Tension Headaches – Getting There

I think I now understand – and understanding is a significant step forward in my journey with tension headaches.

When I started this journey I thought I was getting migraines, only to discover that what I was experiencing was not a migraine but the result of the muscles around my head going into spasm and forming a vice around my cranium.

As seems to be the case with modern medicine, the answer that I was given was medication – muscle relaxants and anti-inflammatory.

While this medication put my headaches under control they didn’t feel like a permanent solution. Anti-infammatory drugs aren’t ones you really want to plan on taking for the rest of your life. So another visit to the doctor told me that my problem was exacerbated by my poor posture and the effect that this was having on my shoulder and neck muscles.

As a veteran keyboard user I knew the problems that sitting at a desk caused, but I’d taken more than 20 years getting to this position and getting out of it wasn’t going to happen just because a GP has given me a lecture. I knew that I needed some help in retraining my body, but the GP didn’t think that physiotherapy was the answer, but didn’t have a better answer either.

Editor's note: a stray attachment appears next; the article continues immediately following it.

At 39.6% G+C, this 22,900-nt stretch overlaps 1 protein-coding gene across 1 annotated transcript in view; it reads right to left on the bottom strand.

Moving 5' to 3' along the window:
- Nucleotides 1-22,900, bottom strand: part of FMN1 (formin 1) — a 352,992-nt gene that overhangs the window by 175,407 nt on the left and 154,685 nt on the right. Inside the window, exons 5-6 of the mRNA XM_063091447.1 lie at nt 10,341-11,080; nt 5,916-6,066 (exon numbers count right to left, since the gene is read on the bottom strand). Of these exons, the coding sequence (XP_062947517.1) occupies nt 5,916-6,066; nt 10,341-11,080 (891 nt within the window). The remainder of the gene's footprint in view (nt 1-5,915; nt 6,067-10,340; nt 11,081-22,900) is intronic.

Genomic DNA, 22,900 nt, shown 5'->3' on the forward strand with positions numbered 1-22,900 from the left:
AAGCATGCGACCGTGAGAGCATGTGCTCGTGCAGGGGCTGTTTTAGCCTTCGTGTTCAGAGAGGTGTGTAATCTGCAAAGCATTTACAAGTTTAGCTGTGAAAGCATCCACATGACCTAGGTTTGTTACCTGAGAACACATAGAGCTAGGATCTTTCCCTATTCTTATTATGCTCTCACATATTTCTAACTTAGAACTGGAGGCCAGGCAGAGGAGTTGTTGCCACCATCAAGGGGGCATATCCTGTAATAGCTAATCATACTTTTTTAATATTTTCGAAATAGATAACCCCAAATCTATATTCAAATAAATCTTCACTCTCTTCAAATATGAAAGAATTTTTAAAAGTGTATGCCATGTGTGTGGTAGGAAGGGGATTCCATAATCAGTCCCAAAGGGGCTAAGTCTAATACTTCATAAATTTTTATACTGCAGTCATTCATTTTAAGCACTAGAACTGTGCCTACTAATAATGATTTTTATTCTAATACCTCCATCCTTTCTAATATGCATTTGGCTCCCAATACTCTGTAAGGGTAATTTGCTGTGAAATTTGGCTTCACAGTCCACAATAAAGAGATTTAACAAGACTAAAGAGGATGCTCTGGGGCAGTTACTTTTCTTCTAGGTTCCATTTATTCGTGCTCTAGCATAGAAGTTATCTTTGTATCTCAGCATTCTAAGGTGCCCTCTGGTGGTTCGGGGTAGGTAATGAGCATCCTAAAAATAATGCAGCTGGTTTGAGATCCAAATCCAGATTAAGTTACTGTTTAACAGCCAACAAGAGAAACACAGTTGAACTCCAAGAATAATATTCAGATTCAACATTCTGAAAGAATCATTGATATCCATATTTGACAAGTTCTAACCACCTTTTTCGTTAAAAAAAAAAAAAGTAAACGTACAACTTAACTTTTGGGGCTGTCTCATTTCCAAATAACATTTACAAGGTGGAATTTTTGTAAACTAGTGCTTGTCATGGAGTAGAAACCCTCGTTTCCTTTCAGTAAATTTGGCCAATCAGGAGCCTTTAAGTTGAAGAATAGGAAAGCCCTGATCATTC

So, against the GPs advice, I decided to pay for some physiotherapy and see how we got on.

After a few weeks of physiotherapy I now understand what it is that causes my headaches (and neck and should pain) and how to avoid it. I don’t think I knew what a good posture felt like before starting out on the physiotherapy and while I don’t always manage to maintain it, I now know when I’m mistreating my back, shoulder and neck. I also know what exercises improve my posture and strengthen the muscles that I am under utilising-  and relax the ones that I am over utilising.

Some of the exercises are quite comical and I do feel a bit ridiculous when laid on the floor with my face in the carpet and my arms hanging off the ground to the side (strengthening my middle back muscles). Some of the neck stretching exercises look more gruesome than they feel.

The aim has been to retrain my body to do the right thing and I feel like I’m getting there now. I no longer take the anti-inflammatory medication on a daily basis and feel better for it.

It was a 20 year journey getting into the problem and I don’t expect the journey out to take a few days so I need to keep working at it.

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